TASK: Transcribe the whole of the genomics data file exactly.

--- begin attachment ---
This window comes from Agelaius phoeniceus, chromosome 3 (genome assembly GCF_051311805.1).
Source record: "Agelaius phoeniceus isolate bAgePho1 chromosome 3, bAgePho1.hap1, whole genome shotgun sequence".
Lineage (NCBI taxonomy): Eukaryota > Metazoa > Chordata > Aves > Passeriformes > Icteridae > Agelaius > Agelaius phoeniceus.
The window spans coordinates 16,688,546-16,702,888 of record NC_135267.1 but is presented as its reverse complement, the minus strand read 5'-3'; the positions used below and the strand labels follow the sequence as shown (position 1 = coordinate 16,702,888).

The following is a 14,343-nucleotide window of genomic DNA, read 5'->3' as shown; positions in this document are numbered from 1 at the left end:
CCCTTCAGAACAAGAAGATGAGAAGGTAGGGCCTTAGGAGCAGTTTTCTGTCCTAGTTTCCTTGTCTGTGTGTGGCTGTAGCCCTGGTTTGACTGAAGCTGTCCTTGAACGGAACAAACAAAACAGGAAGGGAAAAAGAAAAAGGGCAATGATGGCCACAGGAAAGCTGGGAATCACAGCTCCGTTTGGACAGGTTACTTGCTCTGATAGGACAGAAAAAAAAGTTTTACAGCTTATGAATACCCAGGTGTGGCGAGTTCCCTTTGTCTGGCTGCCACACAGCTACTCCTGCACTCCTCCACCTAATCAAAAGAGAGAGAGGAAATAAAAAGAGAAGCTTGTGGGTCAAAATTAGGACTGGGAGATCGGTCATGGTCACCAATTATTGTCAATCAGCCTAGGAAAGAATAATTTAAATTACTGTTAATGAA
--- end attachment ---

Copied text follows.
This window comes from Agelaius phoeniceus, chromosome 3 (genome assembly GCF_051311805.1).
Source record: "Agelaius phoeniceus isolate bAgePho1 chromosome 3, bAgePho1.hap1, whole genome shotgun sequence".
Lineage (NCBI taxonomy): Eukaryota > Metazoa > Chordata > Aves > Passeriformes > Icteridae > Agelaius > Agelaius phoeniceus.
The window spans coordinates 16,688,546-16,702,888 of record NC_135267.1 but is presented as its reverse complement, the minus strand read 5'-3'; the positions used below and the strand labels follow the sequence as shown (position 1 = coordinate 16,702,888).

The following is a 14,343-nucleotide window of genomic DNA, read 5'->3' as shown; positions in this document are numbered from 1 at the left end:
CCCTTCAGAACAAGAAGATGAGAAGGTAGGGCCTTAGGAGCAGTTTTCTGTCCTAGTTTCCTTGTCTGTGTGTGGCTGTAGCCCTGGTTTGACTGAAGCTGTCCTTGAACGGAACAAACAAAACAGGAAGGGAAAAAGAAAAAGGGCAATGATGGCCACAGGAAAGCTGGGAATCACAGCTCCGTTTGGACAGGTTACTTGCTCTGATAGGACAGAAAAAAAAGTTTTACAGCTTATGAATACCCAGGTGTGGCGAGTTCCCTTTGTCTGGCTGCCACACAGCTACTCCTGCACTCCTCCACCTAATCAAAAGAGAGAGAGGAAATAAAAAGAGAAGCTTGTGGGTCAAAATTAGGACTGGGAGATCGGTCATGGTCACCAATTATTGTCAATCAGCCTAGGAAAGAATAATTTAAATTACTGTTAATGAA